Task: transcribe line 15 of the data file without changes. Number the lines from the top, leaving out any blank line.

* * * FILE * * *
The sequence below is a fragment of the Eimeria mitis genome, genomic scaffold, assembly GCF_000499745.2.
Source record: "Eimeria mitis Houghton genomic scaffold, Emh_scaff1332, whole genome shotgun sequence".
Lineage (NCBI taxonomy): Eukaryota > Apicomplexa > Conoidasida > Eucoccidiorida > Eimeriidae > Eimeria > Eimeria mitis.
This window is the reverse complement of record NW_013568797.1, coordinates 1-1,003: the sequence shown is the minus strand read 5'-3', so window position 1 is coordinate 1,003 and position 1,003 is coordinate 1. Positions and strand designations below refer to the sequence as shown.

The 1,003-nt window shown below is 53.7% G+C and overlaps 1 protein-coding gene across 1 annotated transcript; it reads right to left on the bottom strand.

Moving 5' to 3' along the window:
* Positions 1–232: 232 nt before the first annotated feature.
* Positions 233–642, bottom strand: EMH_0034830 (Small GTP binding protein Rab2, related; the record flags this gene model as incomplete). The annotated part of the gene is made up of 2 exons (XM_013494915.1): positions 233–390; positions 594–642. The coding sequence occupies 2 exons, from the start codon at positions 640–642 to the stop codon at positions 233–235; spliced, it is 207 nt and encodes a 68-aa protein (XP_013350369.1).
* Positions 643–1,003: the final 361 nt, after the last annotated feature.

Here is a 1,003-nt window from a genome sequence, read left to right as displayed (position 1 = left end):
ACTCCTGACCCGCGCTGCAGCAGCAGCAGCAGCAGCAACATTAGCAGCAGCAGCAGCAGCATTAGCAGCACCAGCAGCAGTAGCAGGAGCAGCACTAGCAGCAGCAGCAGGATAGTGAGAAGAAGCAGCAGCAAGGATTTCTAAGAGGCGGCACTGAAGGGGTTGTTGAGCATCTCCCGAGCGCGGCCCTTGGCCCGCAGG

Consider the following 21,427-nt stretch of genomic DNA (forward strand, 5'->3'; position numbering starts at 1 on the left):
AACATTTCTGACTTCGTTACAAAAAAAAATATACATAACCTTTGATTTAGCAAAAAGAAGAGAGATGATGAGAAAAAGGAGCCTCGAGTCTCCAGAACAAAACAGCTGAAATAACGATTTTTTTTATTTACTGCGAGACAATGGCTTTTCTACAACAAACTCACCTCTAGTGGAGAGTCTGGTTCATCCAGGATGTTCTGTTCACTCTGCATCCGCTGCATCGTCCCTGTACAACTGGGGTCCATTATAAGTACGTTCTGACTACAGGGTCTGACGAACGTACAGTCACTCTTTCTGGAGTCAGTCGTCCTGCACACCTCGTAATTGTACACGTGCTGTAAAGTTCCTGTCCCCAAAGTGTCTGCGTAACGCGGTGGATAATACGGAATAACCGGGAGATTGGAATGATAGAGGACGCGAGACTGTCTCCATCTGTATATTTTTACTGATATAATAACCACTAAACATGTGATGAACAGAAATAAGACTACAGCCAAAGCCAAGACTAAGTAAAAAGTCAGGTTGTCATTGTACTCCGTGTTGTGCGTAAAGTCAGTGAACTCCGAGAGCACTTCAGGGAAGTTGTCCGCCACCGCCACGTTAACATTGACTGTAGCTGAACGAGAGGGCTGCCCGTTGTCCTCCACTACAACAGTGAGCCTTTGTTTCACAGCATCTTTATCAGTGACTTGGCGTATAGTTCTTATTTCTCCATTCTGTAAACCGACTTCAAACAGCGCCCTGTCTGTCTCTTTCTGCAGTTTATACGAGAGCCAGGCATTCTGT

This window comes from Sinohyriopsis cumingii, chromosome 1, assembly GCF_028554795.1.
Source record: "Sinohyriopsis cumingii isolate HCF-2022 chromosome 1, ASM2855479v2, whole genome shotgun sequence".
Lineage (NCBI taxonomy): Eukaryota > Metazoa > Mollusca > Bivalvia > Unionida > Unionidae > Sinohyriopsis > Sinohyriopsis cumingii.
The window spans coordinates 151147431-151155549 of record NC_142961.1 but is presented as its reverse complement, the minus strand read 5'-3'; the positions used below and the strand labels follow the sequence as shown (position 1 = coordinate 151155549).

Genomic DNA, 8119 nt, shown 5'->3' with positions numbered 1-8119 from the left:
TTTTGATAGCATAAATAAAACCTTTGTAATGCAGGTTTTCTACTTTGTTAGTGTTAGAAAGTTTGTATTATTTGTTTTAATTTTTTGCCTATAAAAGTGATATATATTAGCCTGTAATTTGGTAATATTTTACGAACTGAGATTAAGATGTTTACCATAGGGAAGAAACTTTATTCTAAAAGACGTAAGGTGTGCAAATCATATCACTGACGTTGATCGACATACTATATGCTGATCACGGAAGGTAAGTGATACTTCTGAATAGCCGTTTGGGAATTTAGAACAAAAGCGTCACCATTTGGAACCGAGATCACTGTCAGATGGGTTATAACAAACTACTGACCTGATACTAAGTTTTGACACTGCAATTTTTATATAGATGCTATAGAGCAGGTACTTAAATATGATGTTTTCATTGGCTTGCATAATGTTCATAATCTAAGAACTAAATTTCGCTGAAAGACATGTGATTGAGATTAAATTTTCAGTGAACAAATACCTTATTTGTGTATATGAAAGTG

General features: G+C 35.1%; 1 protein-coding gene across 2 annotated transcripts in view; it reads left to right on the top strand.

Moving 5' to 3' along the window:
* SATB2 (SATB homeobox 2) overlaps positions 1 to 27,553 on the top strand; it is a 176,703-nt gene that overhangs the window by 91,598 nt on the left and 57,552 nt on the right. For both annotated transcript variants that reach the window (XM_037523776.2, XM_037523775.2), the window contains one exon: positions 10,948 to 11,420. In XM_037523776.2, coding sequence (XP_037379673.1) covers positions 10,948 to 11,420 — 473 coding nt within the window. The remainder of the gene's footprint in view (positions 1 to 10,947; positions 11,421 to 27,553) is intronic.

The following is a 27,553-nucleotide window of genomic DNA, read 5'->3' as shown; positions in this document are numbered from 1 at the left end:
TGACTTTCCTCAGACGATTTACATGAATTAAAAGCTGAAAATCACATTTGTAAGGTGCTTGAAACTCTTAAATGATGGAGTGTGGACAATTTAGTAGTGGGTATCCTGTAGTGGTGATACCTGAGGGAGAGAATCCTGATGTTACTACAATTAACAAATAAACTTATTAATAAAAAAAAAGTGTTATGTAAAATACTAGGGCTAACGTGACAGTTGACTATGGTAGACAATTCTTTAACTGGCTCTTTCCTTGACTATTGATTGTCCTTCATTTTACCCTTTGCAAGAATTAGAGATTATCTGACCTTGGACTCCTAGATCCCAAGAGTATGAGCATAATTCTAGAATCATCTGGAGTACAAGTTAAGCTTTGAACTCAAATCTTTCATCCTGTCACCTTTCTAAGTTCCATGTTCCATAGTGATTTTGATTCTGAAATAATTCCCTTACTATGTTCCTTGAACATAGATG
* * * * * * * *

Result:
Source record: "Sinohyriopsis cumingii isolate HCF-2022 chromosome 1, ASM2855479v2, whole genome shotgun sequence".